Low, Kool Keith, Madison World Music Festival, Willy Street Fair and more of the best stuff in Madison this week. | By Scott Gordon, Chris Lay, and Joel Shanahan
THURSDAY SEPTEMBER 17
This past Saturday a woman was brutally raped and left for dead along Madison’s east-side bike path. At this event, community members will march along the path from Mickey’s Tavern to its intersection with Livingston Street, in solidarity with the victim. Everyone deserves to feel safe on the bike path and in all public spaces, but it’s another instance in which women particularly are threatened and in this case subject to heinous sexual violence. That is an outrage, and it’s heartening to see Madisonians gathering to take a stand against it.
You wouldn’t necessarily call Sean Patton a comedians’ comedian, since he’s literally is one of the funniest guys out there these days, but he definitely plays by his own rules, eschewing the usual premise-setup-punchline joke structure in favor of longer stories, carried along by his confident and arresting delivery, that have massive payoffs at the end. Sometimes absurd and occasionally crude, Patton released his debut stand-up album, Standard Operating Procedure, in 2012, and recently taped a shorter set on Comedy Central’s The Meltdown.
As a solo artist, Monotonix guitarist Yonatan Gat plays in a stripped-down instrumental trio format and sprawls out into more tuneful and rhythmically complex material. On this year’s album Director and the new Physical Copy EP, Gat’s guitar combines brightfully chirruping, reverb-smacked melodies with a volatile undercurrent, at times recalling the worldly dissonance of bands like Ponytail and Abe Vigoda. Drummer Gal Lazer and bassist Sergio Sayeg have enough finesse to help carry Gat’s ideas across disparate influences that span from punk to Latin jazz, but also bring out his raw ferocity. Opening up here are Madison duo Lover’s Spit and local garage-punk outfit The Minotaurs.
UW Cinematheque has gotten a lot more aggressive the past few years about bringing in newer independent films that might not otherwise play in Madison (shout out to Sundance Cinema’s “don’t hold your breath” programming), and this season’s Premiere Showcase begins with Bob Byington’s new comedy 7 Chinese Brothers. It star Jason Schwartzman as a likeable drunken fuck-up named Larry, Jason Schwartzman’s dog Arrow as Larry’s dog, TV On The Radio’s Tunde Adebimpe (who has many credits as a filmmaker and actor, including his role in Jonathan Demme’s 2008 film Rachel Getting Married) as Larry’s somewhat-more-together friend Major, and Olympia Dukakis as Larry’s grandmother. Larry talks to his dog a lot and makes mixed efforts at pulling himself together, and early reviews suggest how you feel about this film will depend on how much you like Jason Schwartzman and how much you’re into the quirky-misanthrope-outcast strain of comedies.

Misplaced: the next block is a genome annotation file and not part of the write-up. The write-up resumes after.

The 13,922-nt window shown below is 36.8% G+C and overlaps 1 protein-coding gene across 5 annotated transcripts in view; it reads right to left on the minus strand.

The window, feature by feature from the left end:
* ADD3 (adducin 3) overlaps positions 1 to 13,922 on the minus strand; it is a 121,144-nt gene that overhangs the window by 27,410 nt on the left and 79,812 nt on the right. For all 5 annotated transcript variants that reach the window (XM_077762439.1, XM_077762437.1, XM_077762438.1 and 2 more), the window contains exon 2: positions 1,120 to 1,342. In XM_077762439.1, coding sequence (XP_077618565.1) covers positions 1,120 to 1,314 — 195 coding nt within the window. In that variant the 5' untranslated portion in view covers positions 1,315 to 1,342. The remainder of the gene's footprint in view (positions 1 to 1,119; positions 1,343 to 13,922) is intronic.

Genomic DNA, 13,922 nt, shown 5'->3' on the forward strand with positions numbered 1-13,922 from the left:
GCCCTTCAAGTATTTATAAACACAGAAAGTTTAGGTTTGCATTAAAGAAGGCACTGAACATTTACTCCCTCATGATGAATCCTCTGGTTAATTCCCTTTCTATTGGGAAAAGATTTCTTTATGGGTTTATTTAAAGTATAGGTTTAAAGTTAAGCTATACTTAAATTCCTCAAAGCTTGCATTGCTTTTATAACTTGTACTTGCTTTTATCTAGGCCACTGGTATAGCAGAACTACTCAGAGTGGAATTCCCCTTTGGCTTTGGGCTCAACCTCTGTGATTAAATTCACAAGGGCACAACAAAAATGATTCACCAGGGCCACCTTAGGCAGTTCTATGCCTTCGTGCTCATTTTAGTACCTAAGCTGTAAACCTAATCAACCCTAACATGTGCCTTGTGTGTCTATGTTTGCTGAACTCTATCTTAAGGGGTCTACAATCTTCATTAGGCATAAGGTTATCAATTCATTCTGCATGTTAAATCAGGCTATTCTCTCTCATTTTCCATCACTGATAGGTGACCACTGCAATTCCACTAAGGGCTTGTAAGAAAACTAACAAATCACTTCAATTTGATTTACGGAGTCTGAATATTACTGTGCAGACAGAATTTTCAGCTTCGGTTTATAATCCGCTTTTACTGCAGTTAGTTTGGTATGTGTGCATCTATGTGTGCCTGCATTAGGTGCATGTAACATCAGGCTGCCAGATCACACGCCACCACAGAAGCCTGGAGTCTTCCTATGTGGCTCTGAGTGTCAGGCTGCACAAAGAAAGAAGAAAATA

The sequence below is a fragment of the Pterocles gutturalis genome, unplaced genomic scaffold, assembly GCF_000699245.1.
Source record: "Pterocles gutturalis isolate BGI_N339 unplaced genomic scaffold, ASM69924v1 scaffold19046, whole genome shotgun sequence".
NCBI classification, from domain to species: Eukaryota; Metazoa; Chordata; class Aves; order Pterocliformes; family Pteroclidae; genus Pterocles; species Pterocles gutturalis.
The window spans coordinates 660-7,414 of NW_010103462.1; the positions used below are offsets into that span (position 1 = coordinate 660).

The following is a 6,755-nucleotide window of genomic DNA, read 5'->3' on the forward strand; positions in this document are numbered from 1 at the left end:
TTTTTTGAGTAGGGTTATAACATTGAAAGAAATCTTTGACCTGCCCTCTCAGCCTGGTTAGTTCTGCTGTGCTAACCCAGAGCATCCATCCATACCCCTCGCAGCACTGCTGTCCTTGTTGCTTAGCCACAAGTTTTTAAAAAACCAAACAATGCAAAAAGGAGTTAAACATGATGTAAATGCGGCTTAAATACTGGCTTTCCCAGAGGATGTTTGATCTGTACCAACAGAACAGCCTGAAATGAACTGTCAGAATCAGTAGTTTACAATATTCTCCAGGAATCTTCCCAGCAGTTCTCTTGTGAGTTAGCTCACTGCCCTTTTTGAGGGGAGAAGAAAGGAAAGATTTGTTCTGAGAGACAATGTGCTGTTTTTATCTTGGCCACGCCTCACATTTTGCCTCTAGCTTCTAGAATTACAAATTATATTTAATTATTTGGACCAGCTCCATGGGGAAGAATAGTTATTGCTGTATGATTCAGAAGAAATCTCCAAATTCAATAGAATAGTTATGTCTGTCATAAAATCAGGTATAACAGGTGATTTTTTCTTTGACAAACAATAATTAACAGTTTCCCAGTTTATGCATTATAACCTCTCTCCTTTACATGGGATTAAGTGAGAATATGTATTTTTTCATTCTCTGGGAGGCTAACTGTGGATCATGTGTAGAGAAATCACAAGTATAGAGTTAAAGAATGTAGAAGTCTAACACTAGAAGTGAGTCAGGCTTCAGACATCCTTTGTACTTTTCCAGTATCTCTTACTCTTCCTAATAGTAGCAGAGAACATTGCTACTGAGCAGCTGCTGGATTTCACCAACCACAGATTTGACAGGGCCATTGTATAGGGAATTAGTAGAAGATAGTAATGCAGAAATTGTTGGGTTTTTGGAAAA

FRIDAY SEPTEMBER 18
The casual shorthand about Low is that they’re a slow, quiet, delicate band, but that completely belies the sonic and emotional multitudes this long-established Duluth, Minnesota band contains, and the variety in the records they’ve put out over the past 21 years. The live setting especially brings out the deftly controlled volatility behind drummer Mimi Parker and guitarist Alan Sparhawk’s gorgeous vocal melodies: You might get an extended drone-out version of “Do You Know How To Waltz?” from 1996’s The Curtain Hits The Cast, or a ruggedly distorted take on “Clarence White” from 2013s The Invisible Way. While The Invisible Way was a warm and largely acoustic effort, the band’s new album, Ones And Sixes, released last week, bears a bit more eerie electronic scarring—you might call it the spiritual cousin of 2007’s rather bleak Drums And Guns. It’s also the first Low studio album that, to our ears, does enough to highlight the combustive precision of current bassist Steve Garrington (another feature that becomes far more prominent in the live setting).